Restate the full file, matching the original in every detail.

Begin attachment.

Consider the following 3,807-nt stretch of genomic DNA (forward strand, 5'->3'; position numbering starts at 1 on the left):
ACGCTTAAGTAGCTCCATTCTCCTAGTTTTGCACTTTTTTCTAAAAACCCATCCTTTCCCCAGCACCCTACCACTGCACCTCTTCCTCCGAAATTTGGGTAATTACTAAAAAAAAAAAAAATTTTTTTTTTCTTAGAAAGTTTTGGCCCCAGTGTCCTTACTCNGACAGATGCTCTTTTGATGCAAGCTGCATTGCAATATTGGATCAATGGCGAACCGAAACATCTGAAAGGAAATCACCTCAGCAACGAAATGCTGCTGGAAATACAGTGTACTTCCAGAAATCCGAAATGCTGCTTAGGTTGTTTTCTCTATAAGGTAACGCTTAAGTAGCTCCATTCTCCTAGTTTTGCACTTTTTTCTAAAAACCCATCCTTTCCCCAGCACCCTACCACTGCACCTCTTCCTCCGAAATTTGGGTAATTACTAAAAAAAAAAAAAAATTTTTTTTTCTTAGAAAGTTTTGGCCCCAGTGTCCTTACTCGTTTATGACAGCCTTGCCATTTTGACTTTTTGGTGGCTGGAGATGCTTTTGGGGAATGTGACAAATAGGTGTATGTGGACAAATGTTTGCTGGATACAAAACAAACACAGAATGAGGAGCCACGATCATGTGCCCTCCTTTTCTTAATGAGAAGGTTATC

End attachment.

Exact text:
Consider the following 3,807-nt stretch of genomic DNA (forward strand, 5'->3'; position numbering starts at 1 on the left):
ACGCTTAAGTAGCTCCATTCTCCTAGTTTTGCACTTTTTTCTAAAAACCCATCCTTTCCCCAGCACCCTACCACTGCACCTCTTCCTCCGAAATTTGGGTAATTACTAAAAAAAAAAAAAATTTTTTTTTTCTTAGAAAGTTTTGGCCCCAGTGTCCTTACTCNGACAGATGCTCTTTTGATGCAAGCTGCATTGCAATATTGGATCAATGGCGAACCGAAACATCTGAAAGGAAATCACCTCAGCAACGAAATGCTGCTGGAAATACAGTGTACTTCCAGAAATCCGAAATGCTGCTTAGGTTGTTTTCTCTATAAGGTAACGCTTAAGTAGCTCCATTCTCCTAGTTTTGCACTTTTTTCTAAAAACCCATCCTTTCCCCAGCACCCTACCACTGCACCTCTTCCTCCGAAATTTGGGTAATTACTAAAAAAAAAAAAAAATTTTTTTTTCTTAGAAAGTTTTGGCCCCAGTGTCCTTACTCGTTTATGACAGCCTTGCCATTTTGACTTTTTGGTGGCTGGAGATGCTTTTGGGGAATGTGACAAATAGGTGTATGTGGACAAATGTTTGCTGGATACAAAACAAACACAGAATGAGGAGCCACGATCATGTGCCCTCCTTTTCTTAATGAGAAGGTTATC